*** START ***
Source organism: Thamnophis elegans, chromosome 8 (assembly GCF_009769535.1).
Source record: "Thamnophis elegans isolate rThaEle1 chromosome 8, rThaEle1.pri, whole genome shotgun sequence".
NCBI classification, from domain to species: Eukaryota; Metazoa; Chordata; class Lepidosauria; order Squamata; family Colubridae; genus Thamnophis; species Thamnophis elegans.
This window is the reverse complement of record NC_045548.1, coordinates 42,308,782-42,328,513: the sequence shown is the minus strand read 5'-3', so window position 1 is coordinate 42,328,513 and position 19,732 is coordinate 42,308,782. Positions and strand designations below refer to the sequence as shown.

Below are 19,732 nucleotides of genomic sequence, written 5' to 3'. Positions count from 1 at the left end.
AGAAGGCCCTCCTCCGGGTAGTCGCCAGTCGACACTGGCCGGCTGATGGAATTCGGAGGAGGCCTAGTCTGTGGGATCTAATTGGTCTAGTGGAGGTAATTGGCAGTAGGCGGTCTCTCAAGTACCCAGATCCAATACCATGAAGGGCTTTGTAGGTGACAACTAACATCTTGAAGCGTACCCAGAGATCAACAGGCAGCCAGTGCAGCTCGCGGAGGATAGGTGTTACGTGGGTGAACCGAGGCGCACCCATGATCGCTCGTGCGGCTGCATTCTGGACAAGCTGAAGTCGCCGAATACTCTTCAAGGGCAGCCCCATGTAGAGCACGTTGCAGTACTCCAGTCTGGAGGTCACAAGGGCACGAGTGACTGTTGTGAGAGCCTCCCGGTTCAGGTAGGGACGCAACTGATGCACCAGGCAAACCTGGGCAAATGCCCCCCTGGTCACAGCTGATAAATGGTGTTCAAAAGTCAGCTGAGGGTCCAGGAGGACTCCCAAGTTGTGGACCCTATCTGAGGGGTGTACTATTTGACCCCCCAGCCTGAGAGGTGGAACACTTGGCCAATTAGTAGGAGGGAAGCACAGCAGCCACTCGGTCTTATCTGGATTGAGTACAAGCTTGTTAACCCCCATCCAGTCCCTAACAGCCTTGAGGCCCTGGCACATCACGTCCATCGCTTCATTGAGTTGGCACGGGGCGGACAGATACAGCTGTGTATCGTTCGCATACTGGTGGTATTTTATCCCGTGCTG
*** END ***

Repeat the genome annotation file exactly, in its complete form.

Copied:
Source organism: Thamnophis elegans, chromosome 8 (assembly GCF_009769535.1).
Source record: "Thamnophis elegans isolate rThaEle1 chromosome 8, rThaEle1.pri, whole genome shotgun sequence".
NCBI classification, from domain to species: Eukaryota; Metazoa; Chordata; class Lepidosauria; order Squamata; family Colubridae; genus Thamnophis; species Thamnophis elegans.
This window is the reverse complement of record NC_045548.1, coordinates 42,308,782-42,328,513: the sequence shown is the minus strand read 5'-3', so window position 1 is coordinate 42,328,513 and position 19,732 is coordinate 42,308,782. Positions and strand designations below refer to the sequence as shown.

Below are 19,732 nucleotides of genomic sequence, written 5' to 3'. Positions count from 1 at the left end.
AGAAGGCCCTCCTCCGGGTAGTCGCCAGTCGACACTGGCCGGCTGATGGAATTCGGAGGAGGCCTAGTCTGTGGGATCTAATTGGTCTAGTGGAGGTAATTGGCAGTAGGCGGTCTCTCAAGTACCCAGATCCAATACCATGAAGGGCTTTGTAGGTGACAACTAACATCTTGAAGCGTACCCAGAGATCAACAGGCAGCCAGTGCAGCTCGCGGAGGATAGGTGTTACGTGGGTGAACCGAGGCGCACCCATGATCGCTCGTGCGGCTGCATTCTGGACAAGCTGAAGTCGCCGAATACTCTTCAAGGGCAGCCCCATGTAGAGCACGTTGCAGTACTCCAGTCTGGAGGTCACAAGGGCACGAGTGACTGTTGTGAGAGCCTCCCGGTTCAGGTAGGGACGCAACTGATGCACCAGGCAAACCTGGGCAAATGCCCCCCTGGTCACAGCTGATAAATGGTGTTCAAAAGTCAGCTGAGGGTCCAGGAGGACTCCCAAGTTGTGGACCCTATCTGAGGGGTGTACTATTTGACCCCCCAGCCTGAGAGGTGGAACACTTGGCCAATTAGTAGGAGGGAAGCACAGCAGCCACTCGGTCTTATCTGGATTGAGTACAAGCTTGTTAACCCCCATCCAGTCCCTAACAGCCTTGAGGCCCTGGCACATCACGTCCATCGCTTCATTGAGTTGGCACGGGGCGGACAGATACAGCTGTGTATCGTTCGCATACTGGTGGTATTTTATCCCGTGCTG